Five Things You Can Do to Help Your Child with Anxiety

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Does your child ever feel a flutter in his stomach or have sweaty palms before a test? Does she feel this before meeting someone new for the first time? If so, then your child is experiencing a typical response to stressful situations otherwise known as anxiety.
It is natural to have these reactions and emotional responses and is only a problem when these become overwhelming, unmanageable and have a persistent negative impact on a person’s life.
Anxiety can have both a positive effect and a negative effect on a child. It can be a motivator to better oneself and overcome challenges, for example, when a person is feeling anxious about an upcoming exam. Experiencing anxiety, in this instance, is normal and if managed appropriately, can motivate the child to adequately prepare for the exam. If a child is not able to manage his anxiety, it can hinder his social and academic progress. One example of unmanaged anxiety is when a child becomes too scared or worried to raise their hand in class or if they struggle to participate in social situations. Anxiety starts to become a problem when it causes a person to avoid activities or places because they are feeling nervous, shy, or afraid. If your child is experiencing anxiety, here are five things you can do to help (for additional support, please visit

Do not avoid anxiety.
Talk to your child when she is feeling anxious and where she is feeling it in her body. Ask her about the emotions and thoughts she is experiencing. Talking about these things can make them less scary and help the child to feel more in control of their experience.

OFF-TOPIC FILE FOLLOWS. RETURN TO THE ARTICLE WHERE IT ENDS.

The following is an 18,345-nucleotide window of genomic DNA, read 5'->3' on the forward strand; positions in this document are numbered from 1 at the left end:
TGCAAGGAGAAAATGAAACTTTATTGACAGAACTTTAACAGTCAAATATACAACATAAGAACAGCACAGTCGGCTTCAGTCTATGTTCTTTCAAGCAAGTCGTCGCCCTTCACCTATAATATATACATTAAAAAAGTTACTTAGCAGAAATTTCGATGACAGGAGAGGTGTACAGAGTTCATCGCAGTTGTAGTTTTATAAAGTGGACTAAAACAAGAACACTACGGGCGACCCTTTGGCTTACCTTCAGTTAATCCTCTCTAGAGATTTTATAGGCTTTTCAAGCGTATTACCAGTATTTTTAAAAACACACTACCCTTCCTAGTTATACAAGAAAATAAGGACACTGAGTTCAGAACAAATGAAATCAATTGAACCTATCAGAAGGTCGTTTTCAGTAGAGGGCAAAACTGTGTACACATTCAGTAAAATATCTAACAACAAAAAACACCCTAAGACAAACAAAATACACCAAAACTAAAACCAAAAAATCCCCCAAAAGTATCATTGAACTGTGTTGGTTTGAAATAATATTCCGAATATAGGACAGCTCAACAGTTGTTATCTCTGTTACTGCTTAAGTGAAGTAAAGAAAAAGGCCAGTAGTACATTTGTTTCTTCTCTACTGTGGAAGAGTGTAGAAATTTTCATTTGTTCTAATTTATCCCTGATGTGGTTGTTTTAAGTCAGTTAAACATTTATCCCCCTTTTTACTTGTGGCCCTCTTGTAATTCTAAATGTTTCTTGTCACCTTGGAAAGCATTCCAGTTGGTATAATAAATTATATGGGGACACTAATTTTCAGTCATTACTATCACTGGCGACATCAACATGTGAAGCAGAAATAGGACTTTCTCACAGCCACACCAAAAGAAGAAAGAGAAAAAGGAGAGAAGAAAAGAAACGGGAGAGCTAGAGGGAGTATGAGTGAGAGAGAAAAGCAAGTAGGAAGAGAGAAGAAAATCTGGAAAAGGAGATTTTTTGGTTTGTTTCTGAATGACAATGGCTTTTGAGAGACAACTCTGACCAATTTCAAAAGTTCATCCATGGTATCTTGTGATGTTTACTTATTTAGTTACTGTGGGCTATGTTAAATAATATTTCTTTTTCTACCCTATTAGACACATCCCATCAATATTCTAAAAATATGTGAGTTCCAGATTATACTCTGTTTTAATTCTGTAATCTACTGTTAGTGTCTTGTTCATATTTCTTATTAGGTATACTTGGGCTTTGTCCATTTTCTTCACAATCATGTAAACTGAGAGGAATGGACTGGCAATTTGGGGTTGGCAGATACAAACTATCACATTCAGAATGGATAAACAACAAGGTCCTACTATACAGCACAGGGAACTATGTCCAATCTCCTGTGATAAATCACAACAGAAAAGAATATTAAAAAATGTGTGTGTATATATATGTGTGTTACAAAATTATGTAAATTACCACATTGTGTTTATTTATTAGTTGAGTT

Talk to your child about your own experiences of anxiety.
Talk about times when you felt anxious and what you did that helped; this will help your child to learn that anxiety is normal and that it is not something to be afraid of. It will give him the message that he can “get to the other side” of feeling anxious and be ok.

Have confidence in your child.
Show your child that you have confidence in her decision making. When a child knows that she is supported in her decision-making it helps to reduce her fear of making the wrong decision or doing something incorrectly, etc. This approach helps the child to see herself as a problem-solver and to know that it is ok to make mistakes or get things wrong.

Show your child some simple techniques.
Deep Breathing (also called “belly breathing”) or progressive muscle relaxation (e.g., progressively tensing and releasing muscles starting at toes and ending with face muscles) helps calm the body and counteracts the feeling of anxiety.

Have routines and structure in your child’s life.
When children have predictability in their lives, it creates security. They know what the rules of the house and family are and know what to expect if they break those rules. Routines help the child to experience less anxiety. Modify the routine if you notice his anxiety is steadily increasing and he is unable to cope with the current approach; in other words, meet them where they are at and let them know that you are there to support and help them in reducing their anxiety.

If your child is experiencing anxiety and you’d like more help, RMPS offers individual or group counseling for anxiety. Our next anxiety groups for children start in January 2019.
Click here for more information

Rocky Mountain Psychological Services (RMPS) has been providing counseling services in Calgary for more than 20 years. RMPS continues to receive referrals from schools, medical doctors, speech pathologists, occupational therapists, family lawyers, and past clients who have experienced positive results. Visit or click here for information on groups we are currently running and information on individual counseling sessions offered by highly skilled and qualified staff at RMPS.

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